March 8, 2012
Arts Roundup: Actors go solo, a play in Spanish, vintage portraits — and Ladysmith Black Mambazo
The a cappella genius of Ladysmith Black Mambazo is front and center in this crowded week of UW arts, but the South African singers are in excellent company. The School of Musics combined choruses and University Symphony present Bachs “Magnificat” and the Henry Art Gallery opens a cool exhibit on portrait photography.
Also, actors with the School of Dramas Professional Actor Training Program show their talents in solos performances, the Spanish and Portugese Division puts on a play in Spanish, music faculty support a benefit for Japan and students in Louise Cabeens Art 427 class decorate some mailboxes.
This Arts Roundup says “break a leg” to the School of Drama actors and then gets dreamily lost in Ladysmith Black Mamazo singing about “moonlight sleeping on a midnight lake” in “Homeless.”
Artist Sarah Bergmann, 7 p.m., March 9. Bergmann will talk about nature in the human age. Her Pollinator Pathway project is a plan to create a mile-long corridor of gardens in planting strips on Seattles Columbia Street. The Henrys advance notes state, “Part renegade park and part educational platform, the Pollinator Pathway bridges science, art, systems-thinking, urban planning and landscape design. Bergmann will share the projects trajectory from her interest in the collapse of the honeybee to re-imagining cities as conduits between farms and wilderness.” Henry Art Gallery Auditorium. Admission is $5, free for UW students, staff, faculty and Henry members.
Combined Choruses and Symphony, 7:30 p.m., March 9. Geoffrey Boers conducts the combined choruses and University Symphony in a performance of Bach’s glorious “Magnificat” and Stravinskys dramatic “Symphony of Psalms.” Featured vocal soloists on “Magnificat” include Wendy Moy, Rachel Kim, Isaiah Lin, Junghwan Jang, Nina Alden, Jeremiah Selvey and Brian Winnie. Meany Hall. Tickets are $10-$15.
“Los Intereses Creados,” 7:30 p.m., March 9-10. The Division of Spanish and Portuguese will present a fully-staged performance in Spanish of “Los Intereses Creados” (“The Bonds of Interest”) by Nobel Prize-wining Spanish playwright Jacinto Benavente. The play is directed by Donald Gilbert-Santamaria, associate professor, and lecturer Anna Witte, of Spanish and Portuguese studies. At the Ethnic Cultural Theater.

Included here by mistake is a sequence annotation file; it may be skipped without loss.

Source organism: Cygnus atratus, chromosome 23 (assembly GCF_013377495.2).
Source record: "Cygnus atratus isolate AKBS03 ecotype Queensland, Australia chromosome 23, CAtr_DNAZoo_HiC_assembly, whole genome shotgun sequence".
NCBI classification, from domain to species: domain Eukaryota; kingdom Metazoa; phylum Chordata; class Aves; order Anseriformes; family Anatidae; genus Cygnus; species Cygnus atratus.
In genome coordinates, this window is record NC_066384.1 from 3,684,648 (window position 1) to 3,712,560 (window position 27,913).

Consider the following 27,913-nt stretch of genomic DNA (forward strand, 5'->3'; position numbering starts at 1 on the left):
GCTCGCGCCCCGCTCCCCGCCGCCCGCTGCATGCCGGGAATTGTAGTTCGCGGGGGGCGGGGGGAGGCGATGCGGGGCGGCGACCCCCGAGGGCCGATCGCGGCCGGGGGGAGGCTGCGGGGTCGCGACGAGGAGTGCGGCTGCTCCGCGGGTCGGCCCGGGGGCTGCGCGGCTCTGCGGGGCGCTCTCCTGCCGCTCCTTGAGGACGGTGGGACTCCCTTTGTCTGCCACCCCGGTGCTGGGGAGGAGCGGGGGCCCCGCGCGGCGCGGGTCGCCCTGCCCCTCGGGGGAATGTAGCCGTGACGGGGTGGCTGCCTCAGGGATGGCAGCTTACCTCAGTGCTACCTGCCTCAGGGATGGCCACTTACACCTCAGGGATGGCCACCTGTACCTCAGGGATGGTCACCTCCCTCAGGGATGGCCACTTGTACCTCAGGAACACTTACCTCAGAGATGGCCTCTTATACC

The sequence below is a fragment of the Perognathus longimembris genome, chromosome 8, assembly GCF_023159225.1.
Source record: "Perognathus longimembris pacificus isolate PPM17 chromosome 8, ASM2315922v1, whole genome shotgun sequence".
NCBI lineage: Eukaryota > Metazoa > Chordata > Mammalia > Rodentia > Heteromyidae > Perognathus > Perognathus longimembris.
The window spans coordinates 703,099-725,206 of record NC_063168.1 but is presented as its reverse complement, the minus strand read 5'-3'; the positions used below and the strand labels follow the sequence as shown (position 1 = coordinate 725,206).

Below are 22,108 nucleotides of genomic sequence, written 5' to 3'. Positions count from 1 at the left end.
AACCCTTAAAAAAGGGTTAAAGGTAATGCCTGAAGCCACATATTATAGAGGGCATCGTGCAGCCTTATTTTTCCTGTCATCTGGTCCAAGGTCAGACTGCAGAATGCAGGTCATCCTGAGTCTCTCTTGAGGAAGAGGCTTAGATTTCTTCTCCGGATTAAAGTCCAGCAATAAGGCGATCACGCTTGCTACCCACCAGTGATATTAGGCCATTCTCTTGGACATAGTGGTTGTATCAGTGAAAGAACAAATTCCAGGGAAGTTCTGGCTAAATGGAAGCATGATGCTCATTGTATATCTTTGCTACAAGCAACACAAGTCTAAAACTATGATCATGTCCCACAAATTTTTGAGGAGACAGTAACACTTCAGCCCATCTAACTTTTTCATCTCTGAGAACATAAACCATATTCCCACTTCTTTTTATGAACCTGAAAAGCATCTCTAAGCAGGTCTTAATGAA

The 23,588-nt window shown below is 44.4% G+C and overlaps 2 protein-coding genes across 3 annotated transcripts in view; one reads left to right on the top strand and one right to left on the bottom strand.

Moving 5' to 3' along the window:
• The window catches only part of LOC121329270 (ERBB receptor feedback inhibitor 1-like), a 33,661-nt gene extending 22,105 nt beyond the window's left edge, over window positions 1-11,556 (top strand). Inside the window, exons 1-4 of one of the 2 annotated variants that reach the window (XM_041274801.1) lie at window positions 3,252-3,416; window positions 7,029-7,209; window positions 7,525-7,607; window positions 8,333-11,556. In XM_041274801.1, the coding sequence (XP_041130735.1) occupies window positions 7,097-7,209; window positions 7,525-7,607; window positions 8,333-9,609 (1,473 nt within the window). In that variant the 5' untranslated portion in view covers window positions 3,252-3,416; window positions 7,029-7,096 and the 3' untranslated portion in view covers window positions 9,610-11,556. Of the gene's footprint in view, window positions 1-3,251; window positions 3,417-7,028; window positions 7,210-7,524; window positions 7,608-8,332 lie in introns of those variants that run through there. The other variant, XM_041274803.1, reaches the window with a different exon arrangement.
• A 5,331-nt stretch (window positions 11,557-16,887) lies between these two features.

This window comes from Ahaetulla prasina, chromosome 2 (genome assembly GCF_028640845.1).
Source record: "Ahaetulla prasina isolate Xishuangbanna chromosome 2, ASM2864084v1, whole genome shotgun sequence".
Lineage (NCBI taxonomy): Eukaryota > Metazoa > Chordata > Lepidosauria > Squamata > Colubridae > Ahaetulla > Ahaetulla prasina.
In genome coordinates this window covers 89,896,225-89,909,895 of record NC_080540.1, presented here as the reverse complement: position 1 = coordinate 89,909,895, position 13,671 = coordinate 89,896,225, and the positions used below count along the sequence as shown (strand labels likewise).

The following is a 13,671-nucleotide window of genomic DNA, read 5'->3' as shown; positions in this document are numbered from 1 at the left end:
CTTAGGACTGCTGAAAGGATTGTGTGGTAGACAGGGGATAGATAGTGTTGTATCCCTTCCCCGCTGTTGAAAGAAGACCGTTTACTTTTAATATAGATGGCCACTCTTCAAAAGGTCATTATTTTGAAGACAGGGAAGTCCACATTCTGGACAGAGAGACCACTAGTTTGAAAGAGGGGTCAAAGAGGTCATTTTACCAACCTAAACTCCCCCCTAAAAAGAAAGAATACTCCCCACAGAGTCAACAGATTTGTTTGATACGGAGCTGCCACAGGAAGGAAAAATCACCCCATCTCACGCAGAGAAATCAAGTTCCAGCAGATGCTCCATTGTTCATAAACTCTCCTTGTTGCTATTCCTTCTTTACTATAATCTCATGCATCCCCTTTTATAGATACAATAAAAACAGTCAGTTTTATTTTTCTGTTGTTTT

First performed at the beginning of the 20th century, the play is a spirited farce that explores the comedy and complexity of hidden motivations, selfishness and greed. The talented cast is composed of students and faculty from the UW Spanish and Portuguese Division. Tickets are $10 at the door or in advance through Brown Paper Tickets.
Composers Workshop with Pascal Gallois, 7:30 p.m., March 9. A member of the famed Paris-based Ensemble Intercontemporain, French bassoonist Gallois will performs works by UW composition students Joshua Archibald-Seiffer, Jeffrey Bowen, Yiğit Kolat, Ania Stachurska, Anthony Vine, Marcin Paczkowski, and Michelle McKenzie in Brechemin Auditorium. Tickets are $5.
“From Public to Private: The Evolution of Portrait Photography in Everyday American Life, 1850-1900,” March 10. The invention of photography in 1839 made portraiture widely accessible, and by the 1850s it had become a flourishing new industry. Photographic portraits became affectionately preserved household treasures — heirlooms that marked a new kind of family documentation. This exhibition, curated by UW art history doctoral candidate Kimberly Hereford, explores two uniquely American aspects of early portrait photography: The emergence of the studio system and its unique marketing strategies, and the function of portraiture as keepsakes. In the Henry Art Gallerys North Galleries through June 10.